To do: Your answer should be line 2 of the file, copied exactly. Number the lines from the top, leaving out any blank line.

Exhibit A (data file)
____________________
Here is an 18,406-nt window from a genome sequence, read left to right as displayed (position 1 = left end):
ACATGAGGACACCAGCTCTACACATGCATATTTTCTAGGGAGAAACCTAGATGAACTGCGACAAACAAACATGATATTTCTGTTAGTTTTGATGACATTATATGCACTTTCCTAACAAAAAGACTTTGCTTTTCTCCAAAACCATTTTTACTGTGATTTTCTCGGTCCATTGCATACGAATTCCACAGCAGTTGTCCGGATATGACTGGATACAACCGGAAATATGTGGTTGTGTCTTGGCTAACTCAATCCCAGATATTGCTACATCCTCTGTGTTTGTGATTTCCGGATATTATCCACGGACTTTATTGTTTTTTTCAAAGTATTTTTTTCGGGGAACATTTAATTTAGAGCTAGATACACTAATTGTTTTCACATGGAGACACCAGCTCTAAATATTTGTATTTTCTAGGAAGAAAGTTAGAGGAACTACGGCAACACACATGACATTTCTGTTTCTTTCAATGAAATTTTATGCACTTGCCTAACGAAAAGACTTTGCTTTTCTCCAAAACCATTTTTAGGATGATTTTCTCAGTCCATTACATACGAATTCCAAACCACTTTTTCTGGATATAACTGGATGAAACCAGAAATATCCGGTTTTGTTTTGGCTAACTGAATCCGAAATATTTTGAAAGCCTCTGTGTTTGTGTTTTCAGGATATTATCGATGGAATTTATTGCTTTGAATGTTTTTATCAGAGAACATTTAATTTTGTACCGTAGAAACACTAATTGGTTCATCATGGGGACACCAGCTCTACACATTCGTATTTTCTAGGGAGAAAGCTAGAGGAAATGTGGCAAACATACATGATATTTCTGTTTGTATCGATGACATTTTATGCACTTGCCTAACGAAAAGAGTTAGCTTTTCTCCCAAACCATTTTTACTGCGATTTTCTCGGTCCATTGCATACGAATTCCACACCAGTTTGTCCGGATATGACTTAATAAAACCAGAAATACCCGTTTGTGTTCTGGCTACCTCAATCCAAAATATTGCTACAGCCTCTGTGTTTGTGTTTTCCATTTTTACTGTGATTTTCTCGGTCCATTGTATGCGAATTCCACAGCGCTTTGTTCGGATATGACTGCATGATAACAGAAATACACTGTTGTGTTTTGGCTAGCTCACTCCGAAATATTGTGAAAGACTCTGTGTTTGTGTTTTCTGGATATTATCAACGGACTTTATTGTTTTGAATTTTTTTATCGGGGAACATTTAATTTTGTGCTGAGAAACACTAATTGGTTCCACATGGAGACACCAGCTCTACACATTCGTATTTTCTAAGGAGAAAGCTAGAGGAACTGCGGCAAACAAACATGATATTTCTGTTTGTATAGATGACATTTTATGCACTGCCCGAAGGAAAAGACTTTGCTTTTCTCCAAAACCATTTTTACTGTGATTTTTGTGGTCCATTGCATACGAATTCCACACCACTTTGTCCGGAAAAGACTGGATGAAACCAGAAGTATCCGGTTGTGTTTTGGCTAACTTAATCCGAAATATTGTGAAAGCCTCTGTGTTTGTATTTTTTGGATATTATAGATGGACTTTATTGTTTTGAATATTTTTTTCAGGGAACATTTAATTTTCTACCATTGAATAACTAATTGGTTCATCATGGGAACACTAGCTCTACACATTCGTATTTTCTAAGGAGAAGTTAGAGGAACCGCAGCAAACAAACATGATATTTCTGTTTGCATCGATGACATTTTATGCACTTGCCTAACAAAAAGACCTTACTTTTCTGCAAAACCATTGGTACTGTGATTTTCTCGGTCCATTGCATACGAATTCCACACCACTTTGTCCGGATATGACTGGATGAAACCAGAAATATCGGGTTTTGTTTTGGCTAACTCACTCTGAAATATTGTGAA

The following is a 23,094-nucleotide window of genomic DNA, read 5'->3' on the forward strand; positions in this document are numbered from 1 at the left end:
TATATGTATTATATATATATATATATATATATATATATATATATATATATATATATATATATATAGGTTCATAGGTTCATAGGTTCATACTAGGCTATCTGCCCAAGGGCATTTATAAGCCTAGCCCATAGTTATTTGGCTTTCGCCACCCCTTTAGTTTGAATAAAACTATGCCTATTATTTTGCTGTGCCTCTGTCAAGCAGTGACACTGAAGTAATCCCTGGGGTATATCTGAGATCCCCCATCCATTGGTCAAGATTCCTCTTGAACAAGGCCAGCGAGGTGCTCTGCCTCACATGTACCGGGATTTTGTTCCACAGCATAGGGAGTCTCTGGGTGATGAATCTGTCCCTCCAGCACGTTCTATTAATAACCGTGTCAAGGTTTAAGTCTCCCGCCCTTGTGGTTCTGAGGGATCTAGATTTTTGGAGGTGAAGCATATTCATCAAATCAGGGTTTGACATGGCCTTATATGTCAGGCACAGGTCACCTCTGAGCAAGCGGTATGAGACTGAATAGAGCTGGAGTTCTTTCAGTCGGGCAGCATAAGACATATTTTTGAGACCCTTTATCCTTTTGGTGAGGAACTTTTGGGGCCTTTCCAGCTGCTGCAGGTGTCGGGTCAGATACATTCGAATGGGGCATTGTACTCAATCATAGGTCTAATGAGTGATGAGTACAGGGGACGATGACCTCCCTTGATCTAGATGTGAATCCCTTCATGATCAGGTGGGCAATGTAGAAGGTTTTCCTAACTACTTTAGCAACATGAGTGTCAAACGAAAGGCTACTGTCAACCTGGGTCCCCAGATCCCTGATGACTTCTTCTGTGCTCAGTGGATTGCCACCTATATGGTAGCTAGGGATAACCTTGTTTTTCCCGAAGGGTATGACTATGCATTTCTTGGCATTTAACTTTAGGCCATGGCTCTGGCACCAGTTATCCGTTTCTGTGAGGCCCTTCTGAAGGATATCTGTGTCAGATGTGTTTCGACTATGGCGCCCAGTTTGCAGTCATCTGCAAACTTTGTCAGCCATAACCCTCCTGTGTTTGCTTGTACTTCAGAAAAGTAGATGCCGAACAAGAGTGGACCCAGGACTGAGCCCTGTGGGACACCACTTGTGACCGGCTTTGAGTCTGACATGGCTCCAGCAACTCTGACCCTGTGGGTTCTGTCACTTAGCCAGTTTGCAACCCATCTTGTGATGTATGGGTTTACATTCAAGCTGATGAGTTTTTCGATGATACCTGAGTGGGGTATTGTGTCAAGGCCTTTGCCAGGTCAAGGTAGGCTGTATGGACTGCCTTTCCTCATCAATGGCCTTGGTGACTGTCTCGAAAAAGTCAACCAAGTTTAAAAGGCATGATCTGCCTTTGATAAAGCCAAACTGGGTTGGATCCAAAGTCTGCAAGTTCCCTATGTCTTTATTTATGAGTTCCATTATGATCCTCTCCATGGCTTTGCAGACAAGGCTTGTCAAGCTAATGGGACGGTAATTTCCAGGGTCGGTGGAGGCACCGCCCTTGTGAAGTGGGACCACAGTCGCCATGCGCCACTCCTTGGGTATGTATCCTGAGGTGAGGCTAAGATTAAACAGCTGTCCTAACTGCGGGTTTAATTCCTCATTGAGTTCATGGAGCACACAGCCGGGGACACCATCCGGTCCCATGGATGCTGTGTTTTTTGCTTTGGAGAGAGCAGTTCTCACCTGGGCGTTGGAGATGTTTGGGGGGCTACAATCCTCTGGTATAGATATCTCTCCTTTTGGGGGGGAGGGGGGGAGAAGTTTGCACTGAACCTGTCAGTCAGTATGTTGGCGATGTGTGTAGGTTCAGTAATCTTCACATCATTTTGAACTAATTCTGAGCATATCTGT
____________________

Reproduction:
ACATGAGGACACCAGCTCTACACATGCATATTTTCTAGGGAGAAACCTAGATGAACTGCGACAAACAAACATGATATTTCTGTTAGTTTTGATGACATTATATGCACTTTCCTAACAAAAAGACTTTGCTTTTCTCCAAAACCATTTTTACTGTGATTTTCTCGGTCCATTGCATACGAATTCCACAGCAGTTGTCCGGATATGACTGGATACAACCGGAAATATGTGGTTGTGTCTTGGCTAACTCAATCCCAGATATTGCTACATCCTCTGTGTTTGTGATTTCCGGATATTATCCACGGACTTTATTGTTTTTTTCAAAGTATTTTTTTCGGGGAACATTTAATTTAGAGCTAGATACACTAATTGTTTTCACATGGAGACACCAGCTCTAAATATTTGTATTTTCTAGGAAGAAAGTTAGAGGAACTACGGCAACACACATGACATTTCTGTTTCTTTCAATGAAATTTTATGCACTTGCCTAACGAAAAGACTTTGCTTTTCTCCAAAACCATTTTTAGGATGATTTTCTCAGTCCATTACATACGAATTCCAAACCACTTTTTCTGGATATAACTGGATGAAACCAGAAATATCCGGTTTTGTTTTGGCTAACTGAATCCGAAATATTTTGAAAGCCTCTGTGTTTGTGTTTTCAGGATATTATCGATGGAATTTATTGCTTTGAATGTTTTTATCAGAGAACATTTAATTTTGTACCGTAGAAACACTAATTGGTTCATCATGGGGACACCAGCTCTACACATTCGTATTTTCTAGGGAGAAAGCTAGAGGAAATGTGGCAAACATACATGATATTTCTGTTTGTATCGATGACATTTTATGCACTTGCCTAACGAAAAGAGTTAGCTTTTCTCCCAAACCATTTTTACTGCGATTTTCTCGGTCCATTGCATACGAATTCCACACCAGTTTGTCCGGATATGACTTAATAAAACCAGAAATACCCGTTTGTGTTCTGGCTACCTCAATCCAAAATATTGCTACAGCCTCTGTGTTTGTGTTTTCCATTTTTACTGTGATTTTCTCGGTCCATTGTATGCGAATTCCACAGCGCTTTGTTCGGATATGACTGCATGATAACAGAAATACACTGTTGTGTTTTGGCTAGCTCACTCCGAAATATTGTGAAAGACTCTGTGTTTGTGTTTTCTGGATATTATCAACGGACTTTATTGTTTTGAATTTTTTTATCGGGGAACATTTAATTTTGTGCTGAGAAACACTAATTGGTTCCACATGGAGACACCAGCTCTACACATTCGTATTTTCTAAGGAGAAAGCTAGAGGAACTGCGGCAAACAAACATGATATTTCTGTTTGTATAGATGACATTTTATGCACTGCCCGAAGGAAAAGACTTTGCTTTTCTCCAAAACCATTTTTACTGTGATTTTTGTGGTCCATTGCATACGAATTCCACACCACTTTGTCCGGAAAAGACTGGATGAAACCAGAAGTATCCGGTTGTGTTTTGGCTAACTTAATCCGAAATATTGTGAAAGCCTCTGTGTTTGTATTTTTTGGATATTATAGATGGACTTTATTGTTTTGAATATTTTTTTCAGGGAACATTTAATTTTCTACCATTGAATAACTAATTGGTTCATCATGGGAACACTAGCTCTACACATTCGTATTTTCTAAGGAGAAGTTAGAGGAACCGCAGCAAACAAACATGATATTTCTGTTTGCATCGATGACATTTTATGCACTTGCCTAACAAAAAGACCTTACTTTTCTGCAAAACCATTGGTACTGTGATTTTCTCGGTCCATTGCATACGAATTCCACACCACTTTGTCCGGATATGACTGGATGAAACCAGAAATATCGGGTTTTGTTTTGGCTAACTCACTCTGAAATATTGTGAA